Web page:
Being a parent is hard. Parenting a toddler is particularly hard. It’s not so much the work or being woken up in the night, or reading the same book over and over again that gets to me, though. It’s the mood swings. You can go from the high of a sweet and loving moment to the low of a defiant tantrum in the blink of an eye. There have been many nights when I’ve received both unprompted kisses and unexpected bites on the arm.
We adopted our daughter, Etta, at 18-months-old, and I was immediately wrapped around her finger. She melts my heart with her laughter. She has incredible facial expressions and a great personality. She is also very strong willed. While that has helped her overcome some obstacles in her life, it also makes her a fighter when she doesn’t want to be told what to do. Being a parent is such a unique experience. It has been one of the hardest and best years of my life. I thank God for my incredible wife who has walked through this with me. We’ve grown and learned so much in this year. I’ve learned some very good things, but I’ve also seen how I, myself, can act like a toddler towards God.
I grew up going to church so I was familiar with the idea of God as our Father. I was blessed to grow up with a great father as well. However, actually being in the role of father myself changes everything.
I imagined some things would be easier than they are. I thought when you offer your child something you know is good for them, that they would accept it graciously and thankfully. More often, you get a fight. They push back and refuse. “Thank you” has to be prompted. You ask your child to be patient because the food is hot or you haven’t quite reached your destination. They whine and kick the car seat. She can’t see what I can- that I’m trying to protect her from getting burned. We ask our kids for a little trust, and they fight us. The more I see this in my child, the more I see this in myself in my attitude towards God.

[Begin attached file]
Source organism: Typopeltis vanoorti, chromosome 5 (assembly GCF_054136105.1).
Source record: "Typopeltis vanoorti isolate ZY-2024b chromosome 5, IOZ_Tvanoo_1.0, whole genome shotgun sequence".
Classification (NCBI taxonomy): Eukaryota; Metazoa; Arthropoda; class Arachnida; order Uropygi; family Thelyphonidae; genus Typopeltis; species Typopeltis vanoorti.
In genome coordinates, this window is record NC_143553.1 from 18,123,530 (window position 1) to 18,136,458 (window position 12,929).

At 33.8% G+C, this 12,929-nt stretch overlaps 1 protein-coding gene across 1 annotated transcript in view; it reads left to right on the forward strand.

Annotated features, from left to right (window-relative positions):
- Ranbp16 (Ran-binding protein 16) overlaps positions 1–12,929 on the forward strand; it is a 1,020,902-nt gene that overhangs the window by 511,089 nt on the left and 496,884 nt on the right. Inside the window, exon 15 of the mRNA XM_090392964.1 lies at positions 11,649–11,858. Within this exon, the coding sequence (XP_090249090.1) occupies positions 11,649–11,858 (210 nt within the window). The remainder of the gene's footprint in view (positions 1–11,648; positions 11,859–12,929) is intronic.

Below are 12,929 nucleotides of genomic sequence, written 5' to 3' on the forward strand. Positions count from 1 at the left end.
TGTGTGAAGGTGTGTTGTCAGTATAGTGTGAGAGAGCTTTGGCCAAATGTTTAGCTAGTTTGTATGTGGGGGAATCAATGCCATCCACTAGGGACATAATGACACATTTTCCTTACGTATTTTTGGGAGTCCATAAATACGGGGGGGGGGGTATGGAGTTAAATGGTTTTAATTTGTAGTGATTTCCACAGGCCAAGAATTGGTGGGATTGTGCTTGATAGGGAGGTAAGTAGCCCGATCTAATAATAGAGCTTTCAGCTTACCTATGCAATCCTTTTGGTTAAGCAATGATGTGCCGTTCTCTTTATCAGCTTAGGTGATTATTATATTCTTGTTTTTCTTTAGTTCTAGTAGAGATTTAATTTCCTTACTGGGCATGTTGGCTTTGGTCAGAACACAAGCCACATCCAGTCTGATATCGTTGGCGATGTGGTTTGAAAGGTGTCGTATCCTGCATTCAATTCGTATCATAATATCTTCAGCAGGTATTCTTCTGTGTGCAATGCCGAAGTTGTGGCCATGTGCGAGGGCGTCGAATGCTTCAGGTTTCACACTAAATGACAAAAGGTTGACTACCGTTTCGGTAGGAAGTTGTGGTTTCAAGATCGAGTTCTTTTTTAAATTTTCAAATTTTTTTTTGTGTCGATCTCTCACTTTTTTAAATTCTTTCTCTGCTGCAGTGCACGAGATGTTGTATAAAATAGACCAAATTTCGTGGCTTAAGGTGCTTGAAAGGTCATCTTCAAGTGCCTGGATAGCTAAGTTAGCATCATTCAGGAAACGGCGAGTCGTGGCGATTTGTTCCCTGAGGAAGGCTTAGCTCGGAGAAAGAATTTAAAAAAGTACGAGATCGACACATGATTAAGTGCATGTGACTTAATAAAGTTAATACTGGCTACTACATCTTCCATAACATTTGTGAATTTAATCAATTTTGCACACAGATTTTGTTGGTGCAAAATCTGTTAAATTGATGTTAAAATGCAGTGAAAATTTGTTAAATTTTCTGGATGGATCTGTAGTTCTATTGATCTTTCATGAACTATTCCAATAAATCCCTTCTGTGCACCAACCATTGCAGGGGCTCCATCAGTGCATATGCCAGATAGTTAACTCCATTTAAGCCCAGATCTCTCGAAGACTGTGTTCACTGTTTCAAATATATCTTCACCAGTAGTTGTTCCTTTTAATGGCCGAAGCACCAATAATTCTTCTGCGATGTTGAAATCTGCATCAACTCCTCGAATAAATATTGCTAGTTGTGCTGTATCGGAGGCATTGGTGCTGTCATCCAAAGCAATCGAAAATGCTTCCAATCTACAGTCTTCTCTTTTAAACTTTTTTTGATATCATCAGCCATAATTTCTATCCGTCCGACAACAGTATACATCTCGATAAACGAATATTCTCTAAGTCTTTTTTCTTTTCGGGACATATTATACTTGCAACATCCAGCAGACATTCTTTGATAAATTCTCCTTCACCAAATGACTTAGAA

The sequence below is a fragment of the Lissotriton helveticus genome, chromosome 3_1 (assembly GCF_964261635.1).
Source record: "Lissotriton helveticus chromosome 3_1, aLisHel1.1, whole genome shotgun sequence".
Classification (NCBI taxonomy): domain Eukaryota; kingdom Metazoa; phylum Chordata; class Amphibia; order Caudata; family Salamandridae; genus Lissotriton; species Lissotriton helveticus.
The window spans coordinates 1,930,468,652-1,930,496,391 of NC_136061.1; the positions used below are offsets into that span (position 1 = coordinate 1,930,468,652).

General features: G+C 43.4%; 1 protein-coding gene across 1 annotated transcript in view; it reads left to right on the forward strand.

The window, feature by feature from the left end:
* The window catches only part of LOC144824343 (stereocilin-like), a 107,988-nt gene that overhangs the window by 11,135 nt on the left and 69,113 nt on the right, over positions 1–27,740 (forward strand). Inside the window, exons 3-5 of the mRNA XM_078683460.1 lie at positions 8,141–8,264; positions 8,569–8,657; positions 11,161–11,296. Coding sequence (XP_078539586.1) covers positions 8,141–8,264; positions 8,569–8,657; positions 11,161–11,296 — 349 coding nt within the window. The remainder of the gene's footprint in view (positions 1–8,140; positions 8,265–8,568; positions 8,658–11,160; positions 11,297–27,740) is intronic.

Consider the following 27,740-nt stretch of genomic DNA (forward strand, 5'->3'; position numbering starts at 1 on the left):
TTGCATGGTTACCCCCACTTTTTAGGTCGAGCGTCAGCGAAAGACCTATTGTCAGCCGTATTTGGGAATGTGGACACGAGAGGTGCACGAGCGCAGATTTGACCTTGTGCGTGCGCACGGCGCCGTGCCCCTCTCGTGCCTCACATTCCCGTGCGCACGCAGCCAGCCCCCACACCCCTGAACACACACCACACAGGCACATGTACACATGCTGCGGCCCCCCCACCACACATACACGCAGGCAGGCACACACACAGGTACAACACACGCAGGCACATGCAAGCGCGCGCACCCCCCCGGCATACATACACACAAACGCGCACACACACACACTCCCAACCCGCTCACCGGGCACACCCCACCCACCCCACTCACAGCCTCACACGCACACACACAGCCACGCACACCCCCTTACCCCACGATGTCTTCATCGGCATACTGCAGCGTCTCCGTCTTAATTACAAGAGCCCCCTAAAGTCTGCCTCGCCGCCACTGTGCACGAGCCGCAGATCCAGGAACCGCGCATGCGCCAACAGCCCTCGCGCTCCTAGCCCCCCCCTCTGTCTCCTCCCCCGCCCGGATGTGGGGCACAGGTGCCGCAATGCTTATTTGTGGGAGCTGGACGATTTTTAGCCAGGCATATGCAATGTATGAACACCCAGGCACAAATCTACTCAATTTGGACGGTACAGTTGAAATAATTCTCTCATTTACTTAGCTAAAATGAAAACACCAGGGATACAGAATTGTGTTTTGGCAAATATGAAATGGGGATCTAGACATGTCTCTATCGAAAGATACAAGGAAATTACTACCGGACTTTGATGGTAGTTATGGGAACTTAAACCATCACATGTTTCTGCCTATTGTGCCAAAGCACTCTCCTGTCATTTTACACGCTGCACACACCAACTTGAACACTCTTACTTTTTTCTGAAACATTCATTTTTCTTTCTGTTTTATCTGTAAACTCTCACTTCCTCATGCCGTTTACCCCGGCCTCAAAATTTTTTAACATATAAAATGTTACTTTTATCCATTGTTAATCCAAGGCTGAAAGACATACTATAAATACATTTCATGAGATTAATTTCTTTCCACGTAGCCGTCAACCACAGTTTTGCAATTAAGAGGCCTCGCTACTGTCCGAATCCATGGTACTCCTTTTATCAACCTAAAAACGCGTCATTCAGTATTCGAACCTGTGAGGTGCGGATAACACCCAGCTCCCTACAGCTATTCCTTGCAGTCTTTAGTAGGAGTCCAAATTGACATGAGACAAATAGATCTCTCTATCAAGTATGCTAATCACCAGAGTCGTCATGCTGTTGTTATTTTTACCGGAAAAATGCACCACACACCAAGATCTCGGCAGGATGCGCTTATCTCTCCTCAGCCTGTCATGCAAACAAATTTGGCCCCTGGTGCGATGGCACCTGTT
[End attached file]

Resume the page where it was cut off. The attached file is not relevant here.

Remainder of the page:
I want to make my own decisions and I want things on my own timeline. God has a better plan and sees what I can’t. God knows when I need protection and when I need to be patient. God is the perfect example of a loving and patient Father. I find that the more I reflect on how He cares for me, even in my defiance, the easier I can extend grace to my own child.
Because her story includes early life in an orphanage and adoption, I know a day is coming when Etta will have questions about her birth parents and her life before us. She will wonder why all of this happened to her. She will likely wonder if she wasn’t special enough or worthy of her birth parent’s love. Those will be very difficult questions to answer. Rachel and I will never leave her, and we even forget sometimes that she isn’t our own flesh and blood. However, we are not perfect. We feel a heavy burden, even now when she won’t fully understand, to point her to the perfect Father in heaven. We pray that she will see her earthly adoption as merely a picture of how God adopts us as sons and daughters. He is the Father who planned all of this for her good. He is the Father that made her in His own image, a special and beautiful creation. He loves her so much that He sacrificed His own Son to secure her eternity. We pray and long for the day she puts her faith in that gift and is adopted into God’s eternal family.
David Goetz serves as one of our Elders as well as a video director and small group leader. He works as a media buyer for Martin Retail Group. David and his wife, Rachel, have been married since 2015 and are the parents of Henrietta (2). He’s been a member of Brook Hills since 2004 and Rachel since 2009.